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Grain Drill Depth Gauge
"We've always had trouble consistently planting seed at the right depth with our 24-ft. Melroe hoe drill. On loam soil, it goes in too deeply and on hard knolls, it seeds too shallow," says Jack Longbow, Tisdale, Sask., who says he's solved the problem with an easy-to-read depth gauge that mounts on the, front side of his drill.
Until he installed the gauge, Longbow says he had to guess the depth as he hydraulically adjusted depth on the go when seeding conditions changed. "It was always hard to know just where we were at," he says.
Here's how he made his depth gauge: "I welded a 5/16-in. rod about 40 in. long to the front gang lift mechanism. As the hydraulic ram rotates the front gang up and down, the pointer moves in a much larger arc across a graduated scale which I made out of a piece of 14 ga. steel attached to a reinforced upright angle iron. Numbers are painted across the gauge about every 2 in.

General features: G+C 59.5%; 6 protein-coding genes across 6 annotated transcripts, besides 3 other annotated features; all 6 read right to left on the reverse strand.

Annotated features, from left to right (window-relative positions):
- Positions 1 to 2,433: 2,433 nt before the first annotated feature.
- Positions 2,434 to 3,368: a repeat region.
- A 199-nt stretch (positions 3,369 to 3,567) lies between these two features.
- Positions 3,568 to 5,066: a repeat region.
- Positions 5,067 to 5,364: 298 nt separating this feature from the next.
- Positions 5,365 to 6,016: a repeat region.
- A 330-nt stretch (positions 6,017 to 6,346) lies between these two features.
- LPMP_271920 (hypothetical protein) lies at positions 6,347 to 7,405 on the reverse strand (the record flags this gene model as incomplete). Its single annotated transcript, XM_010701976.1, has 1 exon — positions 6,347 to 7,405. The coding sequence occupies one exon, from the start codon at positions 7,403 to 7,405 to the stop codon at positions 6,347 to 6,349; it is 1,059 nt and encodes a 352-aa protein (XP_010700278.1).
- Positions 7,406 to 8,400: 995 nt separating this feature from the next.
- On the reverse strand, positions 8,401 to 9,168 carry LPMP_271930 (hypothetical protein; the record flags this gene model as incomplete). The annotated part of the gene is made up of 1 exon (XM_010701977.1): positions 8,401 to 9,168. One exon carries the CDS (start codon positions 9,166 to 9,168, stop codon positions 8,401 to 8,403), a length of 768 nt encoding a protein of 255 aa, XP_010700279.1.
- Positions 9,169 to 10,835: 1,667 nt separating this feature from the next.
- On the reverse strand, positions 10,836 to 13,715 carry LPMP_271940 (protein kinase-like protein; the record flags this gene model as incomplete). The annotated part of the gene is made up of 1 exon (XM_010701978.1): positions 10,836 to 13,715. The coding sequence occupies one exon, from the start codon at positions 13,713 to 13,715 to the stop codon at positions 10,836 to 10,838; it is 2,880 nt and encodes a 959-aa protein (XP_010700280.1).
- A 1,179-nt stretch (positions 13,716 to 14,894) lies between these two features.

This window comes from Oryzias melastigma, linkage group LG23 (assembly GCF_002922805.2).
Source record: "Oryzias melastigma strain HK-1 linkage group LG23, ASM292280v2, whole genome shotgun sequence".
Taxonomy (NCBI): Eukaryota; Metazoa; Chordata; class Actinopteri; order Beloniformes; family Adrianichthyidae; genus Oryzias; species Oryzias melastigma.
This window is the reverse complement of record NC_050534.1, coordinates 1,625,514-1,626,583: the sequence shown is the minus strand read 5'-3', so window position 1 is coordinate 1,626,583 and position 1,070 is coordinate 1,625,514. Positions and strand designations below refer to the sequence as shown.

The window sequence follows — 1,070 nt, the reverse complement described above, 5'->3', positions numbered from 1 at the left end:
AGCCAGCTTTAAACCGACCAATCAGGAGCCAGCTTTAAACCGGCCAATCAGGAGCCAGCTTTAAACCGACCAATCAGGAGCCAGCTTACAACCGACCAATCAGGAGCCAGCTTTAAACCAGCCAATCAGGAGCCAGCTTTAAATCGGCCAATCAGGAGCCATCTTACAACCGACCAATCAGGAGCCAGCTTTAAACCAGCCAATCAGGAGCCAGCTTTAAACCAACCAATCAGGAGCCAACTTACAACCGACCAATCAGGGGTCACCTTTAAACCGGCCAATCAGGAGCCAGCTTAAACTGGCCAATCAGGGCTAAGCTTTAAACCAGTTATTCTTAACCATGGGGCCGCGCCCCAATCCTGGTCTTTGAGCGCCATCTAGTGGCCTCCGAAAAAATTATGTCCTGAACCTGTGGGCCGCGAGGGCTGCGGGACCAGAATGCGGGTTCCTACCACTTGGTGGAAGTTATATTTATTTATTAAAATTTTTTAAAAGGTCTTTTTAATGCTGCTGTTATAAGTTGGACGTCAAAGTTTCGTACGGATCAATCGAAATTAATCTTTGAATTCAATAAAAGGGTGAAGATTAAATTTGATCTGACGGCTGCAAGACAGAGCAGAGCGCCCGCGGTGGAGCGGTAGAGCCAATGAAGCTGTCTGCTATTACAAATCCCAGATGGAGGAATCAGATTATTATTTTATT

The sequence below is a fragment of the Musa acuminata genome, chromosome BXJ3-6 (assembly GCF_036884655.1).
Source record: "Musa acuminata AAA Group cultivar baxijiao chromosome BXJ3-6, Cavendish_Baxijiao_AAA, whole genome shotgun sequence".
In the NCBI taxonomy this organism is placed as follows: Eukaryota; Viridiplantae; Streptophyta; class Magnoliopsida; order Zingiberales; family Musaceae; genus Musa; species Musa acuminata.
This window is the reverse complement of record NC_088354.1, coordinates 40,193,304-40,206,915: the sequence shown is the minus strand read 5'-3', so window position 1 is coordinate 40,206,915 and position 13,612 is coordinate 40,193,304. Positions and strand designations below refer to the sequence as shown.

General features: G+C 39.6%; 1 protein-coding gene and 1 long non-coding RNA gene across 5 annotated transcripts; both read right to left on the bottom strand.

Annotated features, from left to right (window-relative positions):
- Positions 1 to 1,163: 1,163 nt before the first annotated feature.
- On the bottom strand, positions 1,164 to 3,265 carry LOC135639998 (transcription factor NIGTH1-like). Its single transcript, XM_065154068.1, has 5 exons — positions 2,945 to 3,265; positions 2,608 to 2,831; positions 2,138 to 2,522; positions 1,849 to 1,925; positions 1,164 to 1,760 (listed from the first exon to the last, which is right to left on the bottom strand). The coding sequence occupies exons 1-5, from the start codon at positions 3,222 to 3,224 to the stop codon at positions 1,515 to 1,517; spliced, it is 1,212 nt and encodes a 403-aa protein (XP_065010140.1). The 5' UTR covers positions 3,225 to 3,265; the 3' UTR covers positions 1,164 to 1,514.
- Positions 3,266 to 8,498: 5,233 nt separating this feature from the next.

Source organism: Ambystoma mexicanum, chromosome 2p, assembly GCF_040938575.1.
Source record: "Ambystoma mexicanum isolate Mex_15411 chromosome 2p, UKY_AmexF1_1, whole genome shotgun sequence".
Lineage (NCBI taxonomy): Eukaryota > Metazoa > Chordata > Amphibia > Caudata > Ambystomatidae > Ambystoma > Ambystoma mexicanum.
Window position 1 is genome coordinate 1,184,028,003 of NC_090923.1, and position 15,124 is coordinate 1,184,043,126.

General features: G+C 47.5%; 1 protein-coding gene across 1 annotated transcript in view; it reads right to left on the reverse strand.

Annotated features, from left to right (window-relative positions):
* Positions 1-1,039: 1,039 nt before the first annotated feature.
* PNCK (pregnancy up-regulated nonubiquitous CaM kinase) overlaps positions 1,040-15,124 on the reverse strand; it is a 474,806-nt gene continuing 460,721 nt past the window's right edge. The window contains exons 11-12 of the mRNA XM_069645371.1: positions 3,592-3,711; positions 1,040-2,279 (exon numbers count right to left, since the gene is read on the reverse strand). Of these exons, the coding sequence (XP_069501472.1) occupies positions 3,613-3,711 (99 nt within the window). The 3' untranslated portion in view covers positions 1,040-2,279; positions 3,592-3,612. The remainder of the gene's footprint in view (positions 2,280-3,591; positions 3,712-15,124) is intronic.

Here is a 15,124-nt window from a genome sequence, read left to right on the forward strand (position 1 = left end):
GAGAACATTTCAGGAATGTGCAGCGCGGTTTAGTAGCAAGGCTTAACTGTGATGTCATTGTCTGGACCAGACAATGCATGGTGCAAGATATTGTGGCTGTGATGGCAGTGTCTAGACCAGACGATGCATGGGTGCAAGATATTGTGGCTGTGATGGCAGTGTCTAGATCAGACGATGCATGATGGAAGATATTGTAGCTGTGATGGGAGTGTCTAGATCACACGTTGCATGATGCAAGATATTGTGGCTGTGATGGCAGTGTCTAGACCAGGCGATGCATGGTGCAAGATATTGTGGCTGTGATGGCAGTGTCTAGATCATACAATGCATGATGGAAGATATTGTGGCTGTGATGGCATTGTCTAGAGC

"Number 9 is the deepest and number 1 is out of the ground. Now, with a quick glance, I can see exactly how deep we are seeding. With a bit of trial and error, I soon learned where to put it for our varying field conditions. We've used the gauge for the past two seasons and find it to be a big help in improving crop stands.
"I'm sure the idea would work on almost any drill although you may have to mount the indicator rod differently."
Contact: FARM SHOW Followup, Jack Longbow, Box 2033, Tisdale, Sask. S0E 1T0 (ph 306 873-4864).

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1992 - Volume #16, Issue #4